Rick Bowmer AP

The Republican Party made historic gains during this week's midterm elections. Among their victories were three wins by black Republicans, who seem to be building momentum for diversifying the GOP ranks.

Mia Love — who is Mormon and Haitian-American — is one of those three, and Republicans in Utah's 4th District will be sending her to Congress next year.

"Many of the naysayers out there said that Utah would never elect a black, Republican, LDS woman to Congress," Love told a crowd on Tuesday. "And guess what? Not only did we do it, we were the first to do it!"

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2:17pm

Sat November 1, 2014
The Two-Way

Investigation Of Deadly Spaceship Crash Begins In Mojave Desert

Originally published on Sat November 1, 2014 7:55 pm

Wreckage lies near the site where a Virgin Galactic SpaceShipTwo, crashed in Mojave, Calif., on Friday.
Ringo H.W. Chiu AP

More than a dozen investigators with the National Transportation Safety Board are on the ground in California's Mojave Desert to find out why a manned spaceship crashed on Friday.

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4:53am

Fri October 24, 2014
Code Switch

A Tale Of Asian Gangs Unleashed In 'Green Dragons' Film

Originally published on Sun November 30, 2014 5:40 pm

Paul Wong (Harry Shum, Jr.) leads the Green Dragons, a young, Asian-American gang that trafficked Chinese immigrants into the U.S. with help from the so-called "Snakehead Mama" (Eugenia Yuan).
Courtesy of A24 Films

Thousands of Chinese immigrants took to the seas in the 1980s and 1990s. Many stowed away on cargo ships, spending months on voyages to America organized by Chinese-American gangs in New York.

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4:33am

Wed October 22, 2014
Politics

Concern Over New-Voter Registration In Georgia Ahead Of Election

Originally published on Wed October 22, 2014 5:26 pm

A voter casts her ballot at a polling site for Georgia's 2014 primary election in Atlanta.
David Goldman AP

This election season is proving to be tough for Democrats, but many believe they can turn the red state of Georgia blue with the help of new voters.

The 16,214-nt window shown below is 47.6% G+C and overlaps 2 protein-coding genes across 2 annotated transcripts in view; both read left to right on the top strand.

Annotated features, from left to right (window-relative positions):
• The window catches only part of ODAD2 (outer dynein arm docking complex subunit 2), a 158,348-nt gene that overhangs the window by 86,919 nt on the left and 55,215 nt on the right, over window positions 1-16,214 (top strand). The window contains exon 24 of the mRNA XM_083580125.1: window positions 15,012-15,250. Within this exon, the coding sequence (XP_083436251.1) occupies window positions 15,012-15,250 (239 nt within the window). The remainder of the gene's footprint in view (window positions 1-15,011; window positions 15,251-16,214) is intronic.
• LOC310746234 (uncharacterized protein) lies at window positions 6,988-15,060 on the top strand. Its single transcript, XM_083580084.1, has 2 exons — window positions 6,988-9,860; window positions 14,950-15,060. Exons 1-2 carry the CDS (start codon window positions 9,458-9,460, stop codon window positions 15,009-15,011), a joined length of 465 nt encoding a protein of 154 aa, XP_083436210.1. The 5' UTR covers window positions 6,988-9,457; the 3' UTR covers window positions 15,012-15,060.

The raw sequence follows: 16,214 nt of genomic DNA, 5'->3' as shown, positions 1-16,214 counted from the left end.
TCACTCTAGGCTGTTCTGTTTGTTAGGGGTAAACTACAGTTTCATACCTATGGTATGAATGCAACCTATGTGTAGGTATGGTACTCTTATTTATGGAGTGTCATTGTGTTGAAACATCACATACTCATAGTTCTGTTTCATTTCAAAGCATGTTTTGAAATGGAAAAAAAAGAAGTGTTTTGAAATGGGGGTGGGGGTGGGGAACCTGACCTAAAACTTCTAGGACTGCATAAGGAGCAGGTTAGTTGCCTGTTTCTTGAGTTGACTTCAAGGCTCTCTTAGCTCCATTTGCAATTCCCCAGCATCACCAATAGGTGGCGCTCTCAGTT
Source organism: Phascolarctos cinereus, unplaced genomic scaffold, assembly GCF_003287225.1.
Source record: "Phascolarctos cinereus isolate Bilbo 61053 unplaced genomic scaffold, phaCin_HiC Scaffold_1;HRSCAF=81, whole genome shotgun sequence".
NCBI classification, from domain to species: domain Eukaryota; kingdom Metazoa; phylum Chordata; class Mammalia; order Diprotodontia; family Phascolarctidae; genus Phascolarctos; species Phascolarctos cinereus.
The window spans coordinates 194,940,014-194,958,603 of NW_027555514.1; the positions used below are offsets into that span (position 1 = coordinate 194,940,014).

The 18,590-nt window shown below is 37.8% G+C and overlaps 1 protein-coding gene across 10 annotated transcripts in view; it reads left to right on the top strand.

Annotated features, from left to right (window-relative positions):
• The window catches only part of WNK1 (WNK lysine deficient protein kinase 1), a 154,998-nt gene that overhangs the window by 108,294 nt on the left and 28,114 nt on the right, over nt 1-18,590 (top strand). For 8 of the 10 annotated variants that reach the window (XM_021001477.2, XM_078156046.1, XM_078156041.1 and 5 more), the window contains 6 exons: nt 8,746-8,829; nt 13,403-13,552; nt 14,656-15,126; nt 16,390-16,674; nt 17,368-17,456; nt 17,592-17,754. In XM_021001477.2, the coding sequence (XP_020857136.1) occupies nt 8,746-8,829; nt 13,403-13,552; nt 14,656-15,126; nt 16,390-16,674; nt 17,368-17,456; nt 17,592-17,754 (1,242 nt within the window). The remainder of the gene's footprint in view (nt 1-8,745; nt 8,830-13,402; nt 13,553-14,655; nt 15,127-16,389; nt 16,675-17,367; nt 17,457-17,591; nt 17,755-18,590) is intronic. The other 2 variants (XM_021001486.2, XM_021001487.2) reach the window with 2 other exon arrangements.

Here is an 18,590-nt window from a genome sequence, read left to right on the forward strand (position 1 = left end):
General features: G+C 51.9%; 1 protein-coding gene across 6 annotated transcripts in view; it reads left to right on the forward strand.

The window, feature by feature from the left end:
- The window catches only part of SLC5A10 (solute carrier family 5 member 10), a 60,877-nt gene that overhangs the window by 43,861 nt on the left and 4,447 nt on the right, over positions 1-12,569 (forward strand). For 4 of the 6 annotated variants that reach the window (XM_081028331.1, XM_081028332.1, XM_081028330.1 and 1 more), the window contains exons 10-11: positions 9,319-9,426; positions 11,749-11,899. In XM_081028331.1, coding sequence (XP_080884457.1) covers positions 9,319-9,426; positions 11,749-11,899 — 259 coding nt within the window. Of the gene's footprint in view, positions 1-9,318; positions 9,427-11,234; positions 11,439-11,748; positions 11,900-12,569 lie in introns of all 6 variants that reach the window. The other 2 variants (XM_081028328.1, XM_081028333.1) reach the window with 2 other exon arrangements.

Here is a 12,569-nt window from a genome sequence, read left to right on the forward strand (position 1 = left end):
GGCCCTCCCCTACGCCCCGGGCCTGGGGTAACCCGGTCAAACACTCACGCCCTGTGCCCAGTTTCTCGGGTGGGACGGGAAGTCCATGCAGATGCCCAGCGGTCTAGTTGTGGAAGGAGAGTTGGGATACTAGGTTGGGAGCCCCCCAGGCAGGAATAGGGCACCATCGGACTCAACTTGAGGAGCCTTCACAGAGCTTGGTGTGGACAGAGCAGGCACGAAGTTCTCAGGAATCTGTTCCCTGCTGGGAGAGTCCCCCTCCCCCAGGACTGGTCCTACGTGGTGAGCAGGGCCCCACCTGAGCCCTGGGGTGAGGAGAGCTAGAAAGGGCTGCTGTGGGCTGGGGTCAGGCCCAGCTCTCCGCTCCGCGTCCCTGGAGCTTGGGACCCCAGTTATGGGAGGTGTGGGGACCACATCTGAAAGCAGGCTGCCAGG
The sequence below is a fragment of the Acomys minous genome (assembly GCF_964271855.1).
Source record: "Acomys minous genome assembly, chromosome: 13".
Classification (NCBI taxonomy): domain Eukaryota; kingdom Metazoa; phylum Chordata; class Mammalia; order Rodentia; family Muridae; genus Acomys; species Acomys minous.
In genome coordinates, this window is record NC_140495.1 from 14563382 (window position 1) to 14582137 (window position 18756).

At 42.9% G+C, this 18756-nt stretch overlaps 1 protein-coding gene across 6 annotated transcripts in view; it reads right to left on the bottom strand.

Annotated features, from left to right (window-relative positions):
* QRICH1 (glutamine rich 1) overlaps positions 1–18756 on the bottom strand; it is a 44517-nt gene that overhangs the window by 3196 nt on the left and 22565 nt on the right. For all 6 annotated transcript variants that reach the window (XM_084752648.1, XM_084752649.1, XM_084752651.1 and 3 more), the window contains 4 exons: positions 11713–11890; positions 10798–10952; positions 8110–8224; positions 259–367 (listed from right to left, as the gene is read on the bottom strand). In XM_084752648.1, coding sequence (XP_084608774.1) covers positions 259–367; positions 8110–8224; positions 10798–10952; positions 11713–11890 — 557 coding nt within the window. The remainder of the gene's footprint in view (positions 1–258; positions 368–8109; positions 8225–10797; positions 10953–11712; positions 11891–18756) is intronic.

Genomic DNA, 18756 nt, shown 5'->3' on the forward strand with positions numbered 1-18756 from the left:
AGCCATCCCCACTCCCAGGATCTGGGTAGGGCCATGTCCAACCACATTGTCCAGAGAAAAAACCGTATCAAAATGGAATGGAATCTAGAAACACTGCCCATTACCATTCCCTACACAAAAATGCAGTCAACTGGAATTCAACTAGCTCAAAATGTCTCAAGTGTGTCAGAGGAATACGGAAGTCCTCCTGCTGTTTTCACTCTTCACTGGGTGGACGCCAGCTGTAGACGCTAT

One voter registration campaign led by the New Georgia Project, a "nonpartisan effort" according to its website, has targeted black, Latino and Asian-American residents.

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7:01pm

Tue September 30, 2014
Code Switch

Mexico Pays To Help Its Citizens Avoid Deportation From The U.S.

Originally published on Tue September 30, 2014 8:08 pm

Mexican consulates, like this one in Houston, are helping some unauthorized immigrants from Mexico pay application fees for the Deferred Action for Childhood Arrivals program.
WhisperToMe Wikimedia Commons

Mexico is helping some of its citizens apply for a controversial immigration program in the U.S. called Deferred Action for Childhood Arrivals, or DACA.

Since the Obama administration created the program in 2012, more than 580,000 unauthorized immigrants brought to the U.S. as minors have received temporary relief from deportation and been given work permits that last for at least two years.

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4:12am

Wed September 17, 2014
Code Switch

'Breaking Bad' Fans Get Their Fix In Spanish

Originally published on Wed September 17, 2014 7:50 pm

In Metástasis, Diego Trujillo (center) plays Walter Blanco, a chemistry teacher who sells crystal meth with his former student José Miguel Rosas, played by Roberto Urbina.
Manuel Rodriguez UniMás

How do you remake the award-winning AMC series Breaking Bad in Spanish?

Well, all you need — as the show's chemistry teacher-turned-drug dealer, Walter White, might say — is "a little tweak of chemistry."